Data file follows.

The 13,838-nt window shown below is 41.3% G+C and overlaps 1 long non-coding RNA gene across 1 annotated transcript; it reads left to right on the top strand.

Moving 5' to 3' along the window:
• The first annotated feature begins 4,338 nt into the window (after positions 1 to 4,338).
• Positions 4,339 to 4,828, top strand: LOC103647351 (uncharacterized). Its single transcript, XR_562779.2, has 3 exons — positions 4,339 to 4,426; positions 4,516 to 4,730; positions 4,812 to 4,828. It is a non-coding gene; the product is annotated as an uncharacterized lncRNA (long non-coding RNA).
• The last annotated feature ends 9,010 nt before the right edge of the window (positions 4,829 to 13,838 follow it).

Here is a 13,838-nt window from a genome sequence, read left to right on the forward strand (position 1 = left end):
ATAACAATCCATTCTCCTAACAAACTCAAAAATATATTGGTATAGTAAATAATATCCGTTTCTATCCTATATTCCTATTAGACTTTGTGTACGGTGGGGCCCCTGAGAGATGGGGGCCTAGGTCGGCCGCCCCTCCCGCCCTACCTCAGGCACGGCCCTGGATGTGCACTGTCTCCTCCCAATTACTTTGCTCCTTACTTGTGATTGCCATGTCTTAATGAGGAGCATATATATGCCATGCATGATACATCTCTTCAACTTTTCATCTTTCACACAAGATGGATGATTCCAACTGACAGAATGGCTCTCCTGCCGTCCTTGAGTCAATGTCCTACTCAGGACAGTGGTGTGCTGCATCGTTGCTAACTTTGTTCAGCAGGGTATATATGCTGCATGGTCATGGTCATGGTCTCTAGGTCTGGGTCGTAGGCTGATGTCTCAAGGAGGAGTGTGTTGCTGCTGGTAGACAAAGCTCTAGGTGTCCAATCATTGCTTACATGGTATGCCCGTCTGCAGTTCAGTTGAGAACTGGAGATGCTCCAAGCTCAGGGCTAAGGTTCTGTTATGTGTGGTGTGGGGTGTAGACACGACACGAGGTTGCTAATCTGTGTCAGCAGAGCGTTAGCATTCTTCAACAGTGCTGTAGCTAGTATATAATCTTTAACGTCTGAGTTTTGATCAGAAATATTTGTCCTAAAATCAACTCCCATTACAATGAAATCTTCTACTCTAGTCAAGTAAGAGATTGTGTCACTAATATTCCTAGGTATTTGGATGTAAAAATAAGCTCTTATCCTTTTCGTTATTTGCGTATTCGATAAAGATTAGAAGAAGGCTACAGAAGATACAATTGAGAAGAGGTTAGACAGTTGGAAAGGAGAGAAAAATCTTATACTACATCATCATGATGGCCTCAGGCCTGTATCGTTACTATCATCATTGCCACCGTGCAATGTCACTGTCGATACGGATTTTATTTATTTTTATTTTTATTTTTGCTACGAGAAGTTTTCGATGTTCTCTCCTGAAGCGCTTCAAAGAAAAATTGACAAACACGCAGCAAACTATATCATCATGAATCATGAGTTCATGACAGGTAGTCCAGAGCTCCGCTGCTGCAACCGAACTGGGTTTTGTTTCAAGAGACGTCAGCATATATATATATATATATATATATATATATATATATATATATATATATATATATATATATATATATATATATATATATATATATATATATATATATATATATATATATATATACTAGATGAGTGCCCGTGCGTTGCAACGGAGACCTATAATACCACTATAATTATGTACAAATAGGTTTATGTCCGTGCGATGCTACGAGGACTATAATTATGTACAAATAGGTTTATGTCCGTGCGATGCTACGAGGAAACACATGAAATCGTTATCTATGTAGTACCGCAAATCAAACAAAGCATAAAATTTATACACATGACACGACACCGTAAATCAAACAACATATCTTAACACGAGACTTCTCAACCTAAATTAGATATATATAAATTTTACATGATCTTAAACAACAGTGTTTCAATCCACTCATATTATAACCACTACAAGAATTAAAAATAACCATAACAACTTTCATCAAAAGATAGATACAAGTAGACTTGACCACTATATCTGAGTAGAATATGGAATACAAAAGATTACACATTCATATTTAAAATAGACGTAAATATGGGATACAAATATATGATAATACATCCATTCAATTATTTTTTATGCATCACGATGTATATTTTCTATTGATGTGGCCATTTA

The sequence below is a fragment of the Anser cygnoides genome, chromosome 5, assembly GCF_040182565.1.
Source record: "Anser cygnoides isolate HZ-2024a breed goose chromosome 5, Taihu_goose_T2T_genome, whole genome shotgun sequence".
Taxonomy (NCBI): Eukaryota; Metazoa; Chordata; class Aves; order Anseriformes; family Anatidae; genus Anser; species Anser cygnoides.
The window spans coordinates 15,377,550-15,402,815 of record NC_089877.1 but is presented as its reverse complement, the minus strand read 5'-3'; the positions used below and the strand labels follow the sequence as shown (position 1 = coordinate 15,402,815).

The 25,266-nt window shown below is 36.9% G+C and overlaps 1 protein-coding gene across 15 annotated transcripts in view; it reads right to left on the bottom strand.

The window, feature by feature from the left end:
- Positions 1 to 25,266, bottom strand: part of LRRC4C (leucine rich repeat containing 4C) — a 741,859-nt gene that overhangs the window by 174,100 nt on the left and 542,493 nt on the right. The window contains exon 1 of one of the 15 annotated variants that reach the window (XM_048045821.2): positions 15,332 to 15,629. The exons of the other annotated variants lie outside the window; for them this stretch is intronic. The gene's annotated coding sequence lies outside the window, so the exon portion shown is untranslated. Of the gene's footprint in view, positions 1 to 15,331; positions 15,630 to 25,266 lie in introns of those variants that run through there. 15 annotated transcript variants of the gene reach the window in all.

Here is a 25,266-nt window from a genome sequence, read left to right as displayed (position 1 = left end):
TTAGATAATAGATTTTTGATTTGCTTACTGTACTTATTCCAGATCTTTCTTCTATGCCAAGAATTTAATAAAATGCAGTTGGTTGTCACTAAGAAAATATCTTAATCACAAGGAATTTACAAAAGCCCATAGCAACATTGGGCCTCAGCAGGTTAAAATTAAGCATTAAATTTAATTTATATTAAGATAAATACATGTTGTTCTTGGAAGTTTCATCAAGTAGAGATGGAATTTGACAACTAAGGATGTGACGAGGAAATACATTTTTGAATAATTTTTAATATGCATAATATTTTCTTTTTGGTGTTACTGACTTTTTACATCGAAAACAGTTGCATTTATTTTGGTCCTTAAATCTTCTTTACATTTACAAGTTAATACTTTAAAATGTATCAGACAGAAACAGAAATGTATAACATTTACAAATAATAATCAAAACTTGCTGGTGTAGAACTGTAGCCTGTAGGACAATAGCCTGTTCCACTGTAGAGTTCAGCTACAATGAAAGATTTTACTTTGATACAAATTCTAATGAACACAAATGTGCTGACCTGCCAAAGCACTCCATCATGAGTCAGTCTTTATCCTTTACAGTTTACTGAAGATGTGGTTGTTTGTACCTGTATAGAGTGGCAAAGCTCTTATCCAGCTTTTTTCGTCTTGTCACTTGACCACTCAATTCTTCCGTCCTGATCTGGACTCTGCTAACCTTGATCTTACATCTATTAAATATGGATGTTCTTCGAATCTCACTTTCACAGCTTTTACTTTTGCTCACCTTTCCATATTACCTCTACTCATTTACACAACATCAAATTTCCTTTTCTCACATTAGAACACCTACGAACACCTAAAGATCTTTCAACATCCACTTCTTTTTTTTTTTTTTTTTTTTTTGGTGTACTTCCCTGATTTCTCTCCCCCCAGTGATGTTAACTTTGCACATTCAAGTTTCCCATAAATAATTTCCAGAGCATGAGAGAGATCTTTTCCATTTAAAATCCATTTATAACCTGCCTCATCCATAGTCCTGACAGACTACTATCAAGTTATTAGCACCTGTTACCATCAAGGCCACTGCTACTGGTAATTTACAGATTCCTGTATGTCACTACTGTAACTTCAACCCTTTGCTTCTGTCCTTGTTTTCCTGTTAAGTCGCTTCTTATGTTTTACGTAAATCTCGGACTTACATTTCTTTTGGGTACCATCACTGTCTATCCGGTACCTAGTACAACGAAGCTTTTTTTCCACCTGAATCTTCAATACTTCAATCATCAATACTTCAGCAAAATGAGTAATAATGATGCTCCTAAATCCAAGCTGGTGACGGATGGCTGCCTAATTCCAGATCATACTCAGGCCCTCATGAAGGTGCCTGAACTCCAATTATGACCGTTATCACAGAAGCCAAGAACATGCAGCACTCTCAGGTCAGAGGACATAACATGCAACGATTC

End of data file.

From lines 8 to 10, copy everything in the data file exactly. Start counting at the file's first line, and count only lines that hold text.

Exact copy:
The sequence below is a fragment of the Anser cygnoides genome, chromosome 5, assembly GCF_040182565.1.
Source record: "Anser cygnoides isolate HZ-2024a breed goose chromosome 5, Taihu_goose_T2T_genome, whole genome shotgun sequence".
Taxonomy (NCBI): Eukaryota; Metazoa; Chordata; class Aves; order Anseriformes; family Anatidae; genus Anser; species Anser cygnoides.